Why wear seat belts if the car is equipped with airbags?

Seat belts and airbags are interrelated: an airbag without a seat belt can cause severe injury and even death. So, you have to use a seat belt to avoid serious injury. Moreover, according to seat belt legislation, wearing seat belts at all times is mandatory.

Why wear a seat belt?

One of the most common excuses people give for not wearing a seat belt is that the airbags in their car offer enough protection in an accident. However, they are wrong. Airbags are designed to work in conjunction with seat belts to reduce injuries and deaths. Next, we will explain how airbags work together with seat belts.

Seat belts and airbags are the first line of defense for protecting you in a car crash. Your seat belt restrains you, keeping you from flying forward into the dashboard or out of the car. If you have ever been in a crash, even a low-speed collision, you probably noticed your head snaps forward at impact though the seat belt kept your body in place.

Airbags help protect your head, neck, and chest when this happens in higher-speed crashes. If the airbag will cushion you, why do you still need to wear the seat belt?

  • To hold your body inside the car - the airbag will be no good to you if your body flies right past it. When a collision occurs, the car stops very quickly. If you are not wearing a seat belt, you may sustain an even worse injury. Seat belts will allow for a more gradual stop, keeping you restrained.
  • To keep your body in the car and in the right position for airbag cushioning - airbags were never intended to replace seat belts; they are supplemental restraints. Airbag design is made with the assumption that you are wearing a seat belt, so it will deploy to protect you while you are wearing it.
  • To distribute the energy created by the impact around your body to protect it from severe impact. - every car-maker strongly recommends wearing seat belts at all times, as they are the primary defense against injury during a crash. However, in very severe crashes, even occupants that wear a seat belt may come in contact with the car's interior.

What are Florida’s seat belt laws?

Florida law states that drivers and front-seat passengers have to wear seat belts. In addition to this, anyone under the age of 18 inside the vehicle also has to wear a seat belt.

The Florida seat belt law applies at all times to any car, pickup truck, and van operated on Florida roads. Drivers will be charged with a seat belt violation for any passenger in the front seat or anyone under the age of eighteen in the vehicle who is not wearing their seat belt.

Operating a vehicle where all the passengers do not meet these standards is against the law. Prevention is always better than last-minute correction.

  • Keep in mind that injured people are not properly restrained in more than 50% of all fatal car accidents. Children should always be seated in the back seat because it offers more protection in case of a car crash and avoids dangers associated with front-seat airbags.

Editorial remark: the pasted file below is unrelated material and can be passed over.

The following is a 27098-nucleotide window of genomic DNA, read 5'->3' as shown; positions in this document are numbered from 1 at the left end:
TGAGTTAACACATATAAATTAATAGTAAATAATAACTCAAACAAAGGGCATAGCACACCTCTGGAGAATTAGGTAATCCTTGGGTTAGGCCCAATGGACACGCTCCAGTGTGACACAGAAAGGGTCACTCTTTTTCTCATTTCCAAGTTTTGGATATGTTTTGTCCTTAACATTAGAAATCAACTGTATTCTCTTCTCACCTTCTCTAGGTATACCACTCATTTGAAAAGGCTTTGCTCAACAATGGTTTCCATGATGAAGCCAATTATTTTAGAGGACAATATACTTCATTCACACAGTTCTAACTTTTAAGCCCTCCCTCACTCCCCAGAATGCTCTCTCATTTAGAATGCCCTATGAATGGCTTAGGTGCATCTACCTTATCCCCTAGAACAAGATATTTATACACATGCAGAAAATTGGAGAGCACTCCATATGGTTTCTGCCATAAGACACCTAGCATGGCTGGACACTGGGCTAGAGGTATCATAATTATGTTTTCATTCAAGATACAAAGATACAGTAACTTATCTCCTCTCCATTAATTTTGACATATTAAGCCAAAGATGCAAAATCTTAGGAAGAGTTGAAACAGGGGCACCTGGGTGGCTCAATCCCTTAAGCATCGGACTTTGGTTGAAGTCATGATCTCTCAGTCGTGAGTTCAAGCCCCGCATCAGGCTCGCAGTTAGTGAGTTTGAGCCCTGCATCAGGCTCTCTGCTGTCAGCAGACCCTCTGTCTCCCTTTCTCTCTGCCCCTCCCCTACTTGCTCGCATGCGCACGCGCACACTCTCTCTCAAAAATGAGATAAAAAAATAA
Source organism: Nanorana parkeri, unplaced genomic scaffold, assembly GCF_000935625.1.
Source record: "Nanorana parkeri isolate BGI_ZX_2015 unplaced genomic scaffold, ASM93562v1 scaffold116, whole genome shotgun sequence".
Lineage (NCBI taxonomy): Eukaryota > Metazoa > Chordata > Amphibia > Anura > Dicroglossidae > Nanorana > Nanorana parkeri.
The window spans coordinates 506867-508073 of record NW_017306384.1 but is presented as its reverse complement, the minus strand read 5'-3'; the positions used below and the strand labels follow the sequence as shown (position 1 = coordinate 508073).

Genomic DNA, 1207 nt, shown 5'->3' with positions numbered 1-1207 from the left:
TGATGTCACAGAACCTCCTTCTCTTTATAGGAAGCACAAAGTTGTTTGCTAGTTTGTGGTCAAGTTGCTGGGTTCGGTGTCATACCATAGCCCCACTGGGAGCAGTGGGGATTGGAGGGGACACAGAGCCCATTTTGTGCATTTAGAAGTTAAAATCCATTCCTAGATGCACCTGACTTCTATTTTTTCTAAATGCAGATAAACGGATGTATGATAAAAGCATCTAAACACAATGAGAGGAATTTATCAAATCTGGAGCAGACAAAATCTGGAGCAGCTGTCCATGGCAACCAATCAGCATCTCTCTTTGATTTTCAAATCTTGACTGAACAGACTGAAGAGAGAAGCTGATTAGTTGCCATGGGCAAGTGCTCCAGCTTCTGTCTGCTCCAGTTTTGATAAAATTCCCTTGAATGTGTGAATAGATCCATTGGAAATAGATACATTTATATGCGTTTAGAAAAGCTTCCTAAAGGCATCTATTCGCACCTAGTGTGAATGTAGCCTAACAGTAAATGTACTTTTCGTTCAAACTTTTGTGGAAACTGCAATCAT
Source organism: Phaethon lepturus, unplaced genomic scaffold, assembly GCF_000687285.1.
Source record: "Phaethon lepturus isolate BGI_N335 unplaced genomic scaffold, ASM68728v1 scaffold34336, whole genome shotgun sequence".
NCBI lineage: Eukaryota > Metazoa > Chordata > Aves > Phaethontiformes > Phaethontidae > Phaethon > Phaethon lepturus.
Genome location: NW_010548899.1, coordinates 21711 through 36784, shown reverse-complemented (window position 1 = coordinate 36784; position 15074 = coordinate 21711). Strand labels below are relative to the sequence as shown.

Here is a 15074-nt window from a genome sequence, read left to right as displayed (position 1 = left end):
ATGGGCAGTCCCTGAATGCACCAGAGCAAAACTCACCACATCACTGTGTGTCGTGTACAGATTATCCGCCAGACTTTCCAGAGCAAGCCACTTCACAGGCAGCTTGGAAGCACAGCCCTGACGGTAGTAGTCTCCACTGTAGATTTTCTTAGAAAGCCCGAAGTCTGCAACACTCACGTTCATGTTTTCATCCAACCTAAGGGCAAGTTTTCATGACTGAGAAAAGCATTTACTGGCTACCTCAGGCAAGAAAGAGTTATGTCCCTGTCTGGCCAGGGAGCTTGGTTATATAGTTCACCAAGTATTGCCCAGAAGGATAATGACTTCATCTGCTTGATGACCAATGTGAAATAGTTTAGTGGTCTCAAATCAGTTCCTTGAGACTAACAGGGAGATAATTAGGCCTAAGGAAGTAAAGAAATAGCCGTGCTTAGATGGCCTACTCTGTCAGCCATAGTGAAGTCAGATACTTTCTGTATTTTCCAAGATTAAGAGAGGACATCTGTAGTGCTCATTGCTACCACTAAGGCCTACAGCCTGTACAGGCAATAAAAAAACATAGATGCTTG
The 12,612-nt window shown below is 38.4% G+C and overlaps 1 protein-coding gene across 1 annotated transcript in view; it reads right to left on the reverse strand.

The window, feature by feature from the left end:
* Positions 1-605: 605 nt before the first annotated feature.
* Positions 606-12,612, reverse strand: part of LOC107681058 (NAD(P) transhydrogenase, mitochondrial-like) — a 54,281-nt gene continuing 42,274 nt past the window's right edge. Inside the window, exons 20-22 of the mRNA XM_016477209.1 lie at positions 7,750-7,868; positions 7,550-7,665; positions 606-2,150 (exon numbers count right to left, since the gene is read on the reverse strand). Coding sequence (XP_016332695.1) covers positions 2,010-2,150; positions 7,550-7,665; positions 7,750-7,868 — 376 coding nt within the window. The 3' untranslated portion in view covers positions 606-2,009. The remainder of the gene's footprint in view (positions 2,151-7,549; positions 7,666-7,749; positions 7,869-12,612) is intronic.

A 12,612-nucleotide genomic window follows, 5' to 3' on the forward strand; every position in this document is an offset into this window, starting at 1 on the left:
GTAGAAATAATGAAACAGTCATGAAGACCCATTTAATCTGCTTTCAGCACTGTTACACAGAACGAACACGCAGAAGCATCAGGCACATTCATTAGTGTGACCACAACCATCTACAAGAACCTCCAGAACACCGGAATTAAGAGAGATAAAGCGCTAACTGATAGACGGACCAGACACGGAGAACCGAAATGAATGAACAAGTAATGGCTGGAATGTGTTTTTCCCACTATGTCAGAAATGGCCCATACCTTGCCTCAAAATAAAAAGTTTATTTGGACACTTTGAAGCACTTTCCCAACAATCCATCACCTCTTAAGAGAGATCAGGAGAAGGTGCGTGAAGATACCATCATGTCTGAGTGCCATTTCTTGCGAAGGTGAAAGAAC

• Use your seat belt for any trip, not just long ones or on high-speed highways, as most crash deaths usually occur within 25 miles of home and at speeds of less than 40 mph. This emphasizes the fact that everyday driving from just one neighbor's house to another, to school, or just to the store can pose the greatest danger.
  • For a passenger traveling in the back seat at the time of their car crash, wearing a seat belt is 44% more effective at preventing death than riding unrestrained. In the case of passengers occupying the back seat of SUVs, rear seat belts are 73% efficient at preventing severe injuries or death in case of a car crash.

If you suffered injuries after being involved in a car accident, call our Miami-based office today. We understand how overwhelming it can be to deal with health issues and navigate the world of car accident claims. Please feel free to discuss your questions or concerns with our Miami, Florida, car accident lawyer at any time.

What are the most common unrestrained occupant injuries in car accidents?

It is not uncommon for us to see the following injuries as a result of a car accident with unrestrained drivers:

  • Traumatic brain injuries
  • Face/neck injuries from impacting with a windshield/vehicle roof
  • Significant disfigurement
  • Chest and abdominal injuries from impacting the steering wheel
  • Spinal cord injuries
  • Knee, hip fractures, and dislocations
  • Loss of or damage to a bodily organ
  • Dismemberment or amputation
  • Other injuries that inhibit a person’s daily activities

Each of these injuries can lead to lifelong disabilities and significant medical expenses. Contact Sean M. Cleary, personal injury lawyer at The Law Offices of Sean M. Cleary, for more information.

Disclaimer: Please note that the information provided on this site is not formal legal advice, also the site does not allow you to form an attorney-client relationship.